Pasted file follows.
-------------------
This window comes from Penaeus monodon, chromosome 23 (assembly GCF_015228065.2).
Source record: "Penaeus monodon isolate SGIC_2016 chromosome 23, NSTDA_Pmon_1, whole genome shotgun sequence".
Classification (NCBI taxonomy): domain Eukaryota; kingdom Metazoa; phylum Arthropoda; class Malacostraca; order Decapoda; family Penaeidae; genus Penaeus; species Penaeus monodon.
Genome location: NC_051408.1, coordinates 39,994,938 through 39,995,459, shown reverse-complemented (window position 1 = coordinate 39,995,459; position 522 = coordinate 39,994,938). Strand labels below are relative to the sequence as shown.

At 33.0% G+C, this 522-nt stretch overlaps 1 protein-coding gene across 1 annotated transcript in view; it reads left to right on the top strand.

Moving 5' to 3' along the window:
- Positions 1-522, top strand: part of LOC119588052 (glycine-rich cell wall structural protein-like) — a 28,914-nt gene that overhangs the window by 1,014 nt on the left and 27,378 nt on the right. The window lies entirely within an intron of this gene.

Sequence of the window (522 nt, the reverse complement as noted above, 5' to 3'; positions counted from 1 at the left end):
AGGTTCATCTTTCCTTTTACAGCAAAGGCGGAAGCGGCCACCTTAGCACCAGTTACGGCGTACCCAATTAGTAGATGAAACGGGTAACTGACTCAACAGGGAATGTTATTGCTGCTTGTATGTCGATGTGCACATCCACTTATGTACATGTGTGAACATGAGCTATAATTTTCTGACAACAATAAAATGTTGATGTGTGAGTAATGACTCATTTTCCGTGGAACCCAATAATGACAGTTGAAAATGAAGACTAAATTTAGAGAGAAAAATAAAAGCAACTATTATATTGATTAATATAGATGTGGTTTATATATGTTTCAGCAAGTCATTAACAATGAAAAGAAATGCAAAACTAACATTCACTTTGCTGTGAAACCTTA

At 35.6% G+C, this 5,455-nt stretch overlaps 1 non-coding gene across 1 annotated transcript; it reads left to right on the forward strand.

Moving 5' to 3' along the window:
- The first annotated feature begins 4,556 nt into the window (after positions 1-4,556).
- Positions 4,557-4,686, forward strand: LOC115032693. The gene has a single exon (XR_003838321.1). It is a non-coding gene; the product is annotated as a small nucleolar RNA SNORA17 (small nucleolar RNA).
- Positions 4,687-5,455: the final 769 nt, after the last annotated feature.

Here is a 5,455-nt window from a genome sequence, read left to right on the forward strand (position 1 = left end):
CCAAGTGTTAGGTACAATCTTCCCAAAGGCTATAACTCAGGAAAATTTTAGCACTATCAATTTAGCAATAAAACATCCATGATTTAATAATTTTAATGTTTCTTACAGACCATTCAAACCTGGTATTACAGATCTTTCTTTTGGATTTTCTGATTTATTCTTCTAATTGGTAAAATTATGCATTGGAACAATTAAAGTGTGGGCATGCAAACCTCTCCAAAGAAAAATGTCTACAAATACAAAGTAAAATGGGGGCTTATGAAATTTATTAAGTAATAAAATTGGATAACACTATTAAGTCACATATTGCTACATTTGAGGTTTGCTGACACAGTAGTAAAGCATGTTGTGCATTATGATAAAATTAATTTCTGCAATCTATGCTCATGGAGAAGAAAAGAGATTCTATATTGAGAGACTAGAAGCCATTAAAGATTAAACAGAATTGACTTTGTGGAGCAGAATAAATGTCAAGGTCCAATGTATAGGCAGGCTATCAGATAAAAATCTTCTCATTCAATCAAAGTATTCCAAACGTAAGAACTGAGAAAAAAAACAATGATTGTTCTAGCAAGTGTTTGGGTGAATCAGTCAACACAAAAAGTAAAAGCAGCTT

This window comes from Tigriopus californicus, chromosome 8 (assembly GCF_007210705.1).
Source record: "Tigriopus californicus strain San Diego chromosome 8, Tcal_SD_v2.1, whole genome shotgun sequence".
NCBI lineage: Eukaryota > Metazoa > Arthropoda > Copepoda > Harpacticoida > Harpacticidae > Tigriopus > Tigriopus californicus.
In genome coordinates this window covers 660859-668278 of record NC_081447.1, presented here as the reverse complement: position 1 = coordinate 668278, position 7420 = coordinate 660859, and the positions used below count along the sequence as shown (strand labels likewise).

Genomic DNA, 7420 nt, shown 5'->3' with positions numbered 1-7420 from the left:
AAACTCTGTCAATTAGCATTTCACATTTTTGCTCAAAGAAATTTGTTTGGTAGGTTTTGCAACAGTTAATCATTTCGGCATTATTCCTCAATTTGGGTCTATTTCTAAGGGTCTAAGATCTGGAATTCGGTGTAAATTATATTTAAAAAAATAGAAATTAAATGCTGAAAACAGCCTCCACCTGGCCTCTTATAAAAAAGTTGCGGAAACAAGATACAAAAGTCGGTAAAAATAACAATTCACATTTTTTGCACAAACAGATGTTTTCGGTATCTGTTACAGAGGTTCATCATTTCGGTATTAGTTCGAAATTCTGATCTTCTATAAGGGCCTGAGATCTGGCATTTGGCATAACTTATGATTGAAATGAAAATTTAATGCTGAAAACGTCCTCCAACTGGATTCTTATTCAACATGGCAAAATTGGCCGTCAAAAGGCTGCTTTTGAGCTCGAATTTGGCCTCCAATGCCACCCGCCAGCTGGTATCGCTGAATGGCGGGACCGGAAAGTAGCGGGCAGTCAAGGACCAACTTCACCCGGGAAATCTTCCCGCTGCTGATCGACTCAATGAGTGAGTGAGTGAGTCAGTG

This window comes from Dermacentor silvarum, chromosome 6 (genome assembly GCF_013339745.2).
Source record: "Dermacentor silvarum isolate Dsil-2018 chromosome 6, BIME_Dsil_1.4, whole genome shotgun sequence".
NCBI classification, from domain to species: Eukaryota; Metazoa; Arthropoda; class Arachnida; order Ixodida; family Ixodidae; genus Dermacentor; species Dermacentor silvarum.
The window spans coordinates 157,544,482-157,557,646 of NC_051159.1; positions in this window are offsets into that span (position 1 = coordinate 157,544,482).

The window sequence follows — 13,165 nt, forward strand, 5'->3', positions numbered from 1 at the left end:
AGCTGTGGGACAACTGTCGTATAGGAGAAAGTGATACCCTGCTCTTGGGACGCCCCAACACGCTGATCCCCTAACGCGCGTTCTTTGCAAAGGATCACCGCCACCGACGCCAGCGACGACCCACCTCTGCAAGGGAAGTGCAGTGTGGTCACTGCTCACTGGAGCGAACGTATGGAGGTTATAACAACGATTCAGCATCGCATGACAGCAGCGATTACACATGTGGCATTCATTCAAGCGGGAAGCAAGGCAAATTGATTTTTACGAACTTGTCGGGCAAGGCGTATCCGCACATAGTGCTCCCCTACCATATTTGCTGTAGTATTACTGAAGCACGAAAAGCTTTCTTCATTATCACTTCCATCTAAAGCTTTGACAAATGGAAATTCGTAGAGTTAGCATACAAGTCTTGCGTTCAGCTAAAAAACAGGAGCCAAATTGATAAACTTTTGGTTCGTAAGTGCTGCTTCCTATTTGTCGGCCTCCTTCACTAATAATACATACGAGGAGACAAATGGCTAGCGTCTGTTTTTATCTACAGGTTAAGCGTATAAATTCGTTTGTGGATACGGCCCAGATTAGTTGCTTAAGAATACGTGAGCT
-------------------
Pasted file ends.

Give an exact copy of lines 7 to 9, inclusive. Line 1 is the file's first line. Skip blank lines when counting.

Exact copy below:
- Positions 1-522, top strand: part of LOC119588052 (glycine-rich cell wall structural protein-like) — a 28,914-nt gene that overhangs the window by 1,014 nt on the left and 27,378 nt on the right. The window lies entirely within an intron of this gene.

Sequence of the window (522 nt, the reverse complement as noted above, 5' to 3'; positions counted from 1 at the left end):
AGGTTCATCTTTCCTTTTACAGCAAAGGCGGAAGCGGCCACCTTAGCACCAGTTACGGCGTACCCAATTAGTAGATGAAACGGGTAACTGACTCAACAGGGAATGTTATTGCTGCTTGTATGTCGATGTGCACATCCACTTATGTACATGTGTGAACATGAGCTATAATTTTCTGACAACAATAAAATGTTGATGTGTGAGTAATGACTCATTTTCCGTGGAACCCAATAATGACAGTTGAAAATGAAGACTAAATTTAGAGAGAAAAATAAAAGCAACTATTATATTGATTAATATAGATGTGGTTTATATATGTTTCAGCAAGTCATTAACAATGAAAAGAAATGCAAAACTAACATTCACTTTGCTGTGAAACCTTA